The Life of a (Real) Modern-Day Poet

Just the word “poet” makes some people’s eyes roll in exasperation and disbelief. “Who does he think he is, calling himself a poet? Is he serious?” To those same people, anyone who would classify himself as a poet is very likely a self-involved, deluded, pretentious asshole who thinks he has all the answers and can even make those answers rhyme. Either that, or he’s a university professor.

The only problem with that theory is that Kyle Harvey is a poet, and he’s anything but a pretentious asshole.

He used to be a musician, the kind that plays rock ’n’ roll and folk songs of his own writing. Once upon a time when he lived in Omaha, Harvey was known to stand on stage with his guitar behind his rather bushy beard and sing painful, personal love songs designed to draw tears from your eyes (and often succeeded). He also played in a rock band that no longer exists called It’s True, which released records and drove around the country in a van playing concerts in night clubs.

All of that was a long time ago. These days Harvey lives in picturesque Fruita, Colorado, a town of around 12,000 located just outside of Grand Junction on the western slope of the Rocky Mountains. He and his wife, Veronica, live a quiet life raising kids (with twins on the way), hold down day jobs and are part of a community where Harvey recently was elected to the City Council.

But on top of all that, Harvey writes poems, like this one from his latest “chap book”:

Tulips

There’s an overcoat of cottonwood,
on a quilted field in Holland.

Words spill from one pocket
and rhythms from the other.

Down into the soil they seep,
Cupping seeds in their hands

and sprouting the promise of bulbs
from which colorful miracles leap.

“I’m only a poet when I write a poem,” Harvey explained. “The rest of the time I’m just an average dude.”

How does one go from performing rock songs in front of an audience to quietly writing at the foot of a mountain? Harvey says at some point he “fell out of love” with being a musician and the pressures that came with it.

“Music just doesn’t hold as much value as it used to,” Harvey said. “I think it stopped a long time ago, well before I started stepping back from it. I got burned out on the formula of writing songs. Poetry seemed a little bit more open-ended and felt a little more free.”

Harvey said he also didn’t feel fulfilled playing rock shows. “The fulfillment came from the process of creating something,” he said. “With the band, the value for me was hanging out with my friends and traveling to different cities, but the shows and the grind of it was not as exciting or fun. I don’t crave being on stage in front of people, I almost like not being on stage — which is weird considering how long I played music.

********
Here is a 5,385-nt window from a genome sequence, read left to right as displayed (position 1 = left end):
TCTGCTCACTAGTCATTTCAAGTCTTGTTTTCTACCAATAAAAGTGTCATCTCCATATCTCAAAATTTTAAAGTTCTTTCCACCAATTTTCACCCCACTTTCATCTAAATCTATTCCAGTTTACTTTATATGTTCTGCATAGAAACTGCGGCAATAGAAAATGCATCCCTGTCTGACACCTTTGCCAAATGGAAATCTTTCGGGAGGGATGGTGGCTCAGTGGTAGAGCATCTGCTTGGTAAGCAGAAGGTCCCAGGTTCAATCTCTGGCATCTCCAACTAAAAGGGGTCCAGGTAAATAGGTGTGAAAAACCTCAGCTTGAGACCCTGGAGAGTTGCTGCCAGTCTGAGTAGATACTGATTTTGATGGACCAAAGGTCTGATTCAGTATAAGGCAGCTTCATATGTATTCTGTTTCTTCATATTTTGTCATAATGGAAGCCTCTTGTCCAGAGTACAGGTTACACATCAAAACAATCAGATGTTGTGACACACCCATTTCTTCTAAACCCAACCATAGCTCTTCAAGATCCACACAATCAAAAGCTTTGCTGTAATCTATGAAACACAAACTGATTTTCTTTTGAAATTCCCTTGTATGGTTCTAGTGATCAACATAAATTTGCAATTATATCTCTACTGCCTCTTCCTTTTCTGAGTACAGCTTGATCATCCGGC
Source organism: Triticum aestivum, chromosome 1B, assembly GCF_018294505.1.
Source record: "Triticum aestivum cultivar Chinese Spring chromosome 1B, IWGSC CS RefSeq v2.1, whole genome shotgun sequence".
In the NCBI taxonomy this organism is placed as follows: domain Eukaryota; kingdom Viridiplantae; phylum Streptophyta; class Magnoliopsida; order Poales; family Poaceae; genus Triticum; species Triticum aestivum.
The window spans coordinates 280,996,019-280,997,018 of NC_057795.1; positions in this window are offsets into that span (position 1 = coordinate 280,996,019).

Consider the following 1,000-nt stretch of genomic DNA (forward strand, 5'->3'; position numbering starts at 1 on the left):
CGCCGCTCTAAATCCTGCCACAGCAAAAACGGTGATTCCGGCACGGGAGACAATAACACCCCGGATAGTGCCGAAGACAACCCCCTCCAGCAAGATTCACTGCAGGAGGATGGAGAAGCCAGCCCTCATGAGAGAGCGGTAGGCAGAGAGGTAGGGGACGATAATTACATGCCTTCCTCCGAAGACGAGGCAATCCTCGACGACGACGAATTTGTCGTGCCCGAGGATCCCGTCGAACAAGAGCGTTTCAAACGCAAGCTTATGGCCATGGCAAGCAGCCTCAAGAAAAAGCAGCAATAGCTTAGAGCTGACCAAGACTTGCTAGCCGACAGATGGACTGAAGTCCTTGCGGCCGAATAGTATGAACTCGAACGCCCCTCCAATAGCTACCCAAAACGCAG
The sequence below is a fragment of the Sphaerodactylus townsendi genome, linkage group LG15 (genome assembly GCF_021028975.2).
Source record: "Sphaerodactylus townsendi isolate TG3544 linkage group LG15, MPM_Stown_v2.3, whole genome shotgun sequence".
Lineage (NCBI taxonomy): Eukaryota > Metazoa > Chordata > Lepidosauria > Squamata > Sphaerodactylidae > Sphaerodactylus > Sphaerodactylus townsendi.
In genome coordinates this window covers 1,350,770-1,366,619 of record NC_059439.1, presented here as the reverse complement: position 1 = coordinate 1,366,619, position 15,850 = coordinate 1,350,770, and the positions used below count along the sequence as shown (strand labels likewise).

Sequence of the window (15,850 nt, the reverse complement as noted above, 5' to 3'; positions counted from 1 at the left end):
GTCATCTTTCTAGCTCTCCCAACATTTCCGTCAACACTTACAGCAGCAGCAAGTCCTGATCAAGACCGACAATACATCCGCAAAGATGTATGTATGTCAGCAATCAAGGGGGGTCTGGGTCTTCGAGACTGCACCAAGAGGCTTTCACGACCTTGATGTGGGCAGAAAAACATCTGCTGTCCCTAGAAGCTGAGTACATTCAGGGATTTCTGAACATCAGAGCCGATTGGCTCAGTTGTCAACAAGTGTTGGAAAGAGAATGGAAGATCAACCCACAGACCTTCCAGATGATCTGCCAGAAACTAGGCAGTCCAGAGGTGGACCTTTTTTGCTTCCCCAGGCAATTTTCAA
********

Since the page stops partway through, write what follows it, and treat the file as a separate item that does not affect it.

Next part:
“There doesn’t seem to be much to a poet’s lifestyle, like there is to a musician’s.” he added. “Poetry is solitary, you do it in solitude.”

Well, except for when he takes part in poetry readings, but even then all he has to do is read four or five poems. “Then you get to hang out with people who read books,” he said. “I’d rather read a book than listen to an album.”

What? Sacrilege!

Harvey said he began writing poetry back in his musician days. After he moved to Colorado one of his poems, “Hyacinth,” won the 15th Annual Mark Fischer Poetry Prize awarded by the Telluride Arts Council.

Shortly after that, friend and fellow poet Danny Rosen suggested Harvey collect his poems — many of which had been published in small poetry journals and magazines — and put out a book. Named after that award-winning poem, Hyacinth was published by Rosen’s Lithic Press. Harvey calls it a “chap book,” which he said is the term for books under 42 pages that use staples for the binding.

Unlike the music business, which seems to thrive on album sales, there isn’t a lot of pressure to sell copies of his chapbook. Harvey said Rosen would love to at least break even, but “in his mind, the most important part (of the process) is creating the artifact, the beautiful book,” Harvey said. “(Rosen) would tell you he already considers it a huge success, which is neat to hear.”

So what’s the pretentious part in all of this?

“There’s a misperception that (poetry) is some sort of pretentious high art. It’s not like that at all,” Harvey said. “What I’ve learned is that the poetry world to me doesn't seem nearly as pretentious as the music world. Even the biggest, most widely read, best-selling poets — and there’s not a whole lot of them — are still nothing like rock stars. There’s a purity to it that maybe comes from the fact that there’s not much of an audience for poetry, and from the lack of exchange of money. There’s not even a whole lot of people who have been to a poetry reading. They’re almost considered taboo.”

And now you can take part in this taboo ritual when Harvey presents some of his work at a poetry reading Feb. 24 at the Petshop Gallery, 2727 No. 62nd St. in Benson. Joining him will be Greg Kosmicki (the 2000 and 2006 recipient of the Nebraska Arts Council's Merit Award), Paul Hanson Clark (co-founder and operator of the poetry studio SP CE in Lincoln), and Omaha musician and novelist Michael Trenhaile.

And if you’re wondering what Harvey sounded like on stage, well you’ll get your chance to find out when he once again slings on a guitar as the opener at the Brad Hoshaw and the Seven Deadlies album release show Feb. 21 at The Waiting Room. No one said poets can’t sing, too.


Over The Edge is a weekly column by Reader senior contributing writer Tim McMahan focused on culture, society, music, the media and the arts. Email Tim at tim.mcmahan@gmail.com.

posted at 09:06 am
on Tuesday, February 11th, 2014

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